thirdeye

Master of the Pit
OTBS Member
SMF Premier Member
★ Lifetime Premier ★
3,053
3,705
Joined Dec 1, 2019
You have the order of operations pretty close, with the exception of adding 17 gram cure to 4 lb brine, injecting 1 lb brine (including cure #1) into ham as noted with attention to bones and then placing ham in the bag with remaining liquid.
Using 14 pounds as the base weight (1/2 gallon of water + 10 pounds of meat) I come up with 15.75 grams of Cure #1, so you look good there.

A 10% pump (injection) of the full strength curing brine (all the Cure #1 in the 1 pound of injected liquid) means your hams are mostly curing from the inside out. Also looking good.

Your salt and sugar may be high for my tastes.... but in your favor the amount of sugar might offset the saltiness. Or you may get more of a country ham than a city ham flavor.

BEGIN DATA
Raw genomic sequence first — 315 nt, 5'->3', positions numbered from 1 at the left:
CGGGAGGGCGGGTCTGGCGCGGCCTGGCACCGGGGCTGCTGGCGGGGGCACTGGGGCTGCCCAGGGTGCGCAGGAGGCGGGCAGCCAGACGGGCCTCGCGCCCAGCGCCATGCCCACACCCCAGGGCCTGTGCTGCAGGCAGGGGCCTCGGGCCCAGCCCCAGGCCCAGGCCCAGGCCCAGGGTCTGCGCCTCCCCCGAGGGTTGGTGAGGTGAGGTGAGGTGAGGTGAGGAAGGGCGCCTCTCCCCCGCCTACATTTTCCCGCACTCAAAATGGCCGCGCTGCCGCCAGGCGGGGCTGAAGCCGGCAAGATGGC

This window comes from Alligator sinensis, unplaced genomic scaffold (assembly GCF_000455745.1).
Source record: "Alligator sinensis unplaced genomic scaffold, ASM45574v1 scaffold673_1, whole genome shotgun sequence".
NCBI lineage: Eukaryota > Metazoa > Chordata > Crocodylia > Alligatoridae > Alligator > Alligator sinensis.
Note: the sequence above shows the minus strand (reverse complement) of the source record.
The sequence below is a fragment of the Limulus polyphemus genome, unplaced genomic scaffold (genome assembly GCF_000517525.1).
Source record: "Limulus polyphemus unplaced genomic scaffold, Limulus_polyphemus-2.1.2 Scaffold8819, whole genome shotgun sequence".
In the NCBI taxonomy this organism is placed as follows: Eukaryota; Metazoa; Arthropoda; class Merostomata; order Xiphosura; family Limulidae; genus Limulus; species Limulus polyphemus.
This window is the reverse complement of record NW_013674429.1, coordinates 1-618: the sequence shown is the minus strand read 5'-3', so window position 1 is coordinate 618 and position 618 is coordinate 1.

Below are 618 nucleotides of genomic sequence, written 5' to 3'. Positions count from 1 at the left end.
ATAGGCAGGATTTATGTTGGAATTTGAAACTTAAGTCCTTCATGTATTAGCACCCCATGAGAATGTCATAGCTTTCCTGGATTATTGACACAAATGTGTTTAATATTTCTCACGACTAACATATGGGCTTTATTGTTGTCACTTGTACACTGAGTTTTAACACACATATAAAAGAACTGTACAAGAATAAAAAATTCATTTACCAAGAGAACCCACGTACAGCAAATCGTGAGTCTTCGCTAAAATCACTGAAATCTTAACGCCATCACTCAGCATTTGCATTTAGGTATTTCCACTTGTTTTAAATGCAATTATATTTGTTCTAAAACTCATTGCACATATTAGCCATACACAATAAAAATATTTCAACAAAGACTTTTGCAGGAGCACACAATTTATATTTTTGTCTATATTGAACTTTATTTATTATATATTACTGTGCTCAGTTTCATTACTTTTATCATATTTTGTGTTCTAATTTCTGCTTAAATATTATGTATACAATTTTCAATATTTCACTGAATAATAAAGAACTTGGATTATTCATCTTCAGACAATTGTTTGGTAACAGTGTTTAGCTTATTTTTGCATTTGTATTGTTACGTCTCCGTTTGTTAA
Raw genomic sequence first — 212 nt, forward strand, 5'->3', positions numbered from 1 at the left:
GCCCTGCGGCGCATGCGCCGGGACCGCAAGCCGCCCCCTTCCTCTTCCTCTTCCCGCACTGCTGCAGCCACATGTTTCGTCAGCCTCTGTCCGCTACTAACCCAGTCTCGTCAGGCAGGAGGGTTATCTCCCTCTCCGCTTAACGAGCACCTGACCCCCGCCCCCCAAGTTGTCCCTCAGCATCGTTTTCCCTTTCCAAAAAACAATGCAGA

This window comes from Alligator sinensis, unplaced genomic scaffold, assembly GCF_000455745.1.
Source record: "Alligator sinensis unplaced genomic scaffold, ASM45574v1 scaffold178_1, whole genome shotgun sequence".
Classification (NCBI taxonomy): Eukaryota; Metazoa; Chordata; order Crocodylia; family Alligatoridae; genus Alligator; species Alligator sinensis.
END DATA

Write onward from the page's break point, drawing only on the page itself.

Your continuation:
Overall I think you are good since you are combination curing (injection and covering with curing brine)
 
Last edited:

indaswamp

Legendary Pitmaster
OTBS Member
8,406
5,068
Joined Apr 27, 2017
Will these hams be hot smoked or cold smoked and dried?
 

thirdeye

Master of the Pit
OTBS Member
SMF Premier Member
★ Lifetime Premier ★
3,053
3,705
Joined Dec 1, 2019
Just a side note, I use the daveomak daveomak injectable ham curing method on front leg hams, bone in. It calls for using 10% liquid by meat weight with the appropriate amounts of phosphates, salt, sugar and Cure #1 added to it. There is no actual cover brine but any additional liquid is added to the bag. This method works wonderfully.

Even though there will be an exchange of sorts with some of your non-cure added liquid I can't imagine it would be detrimental.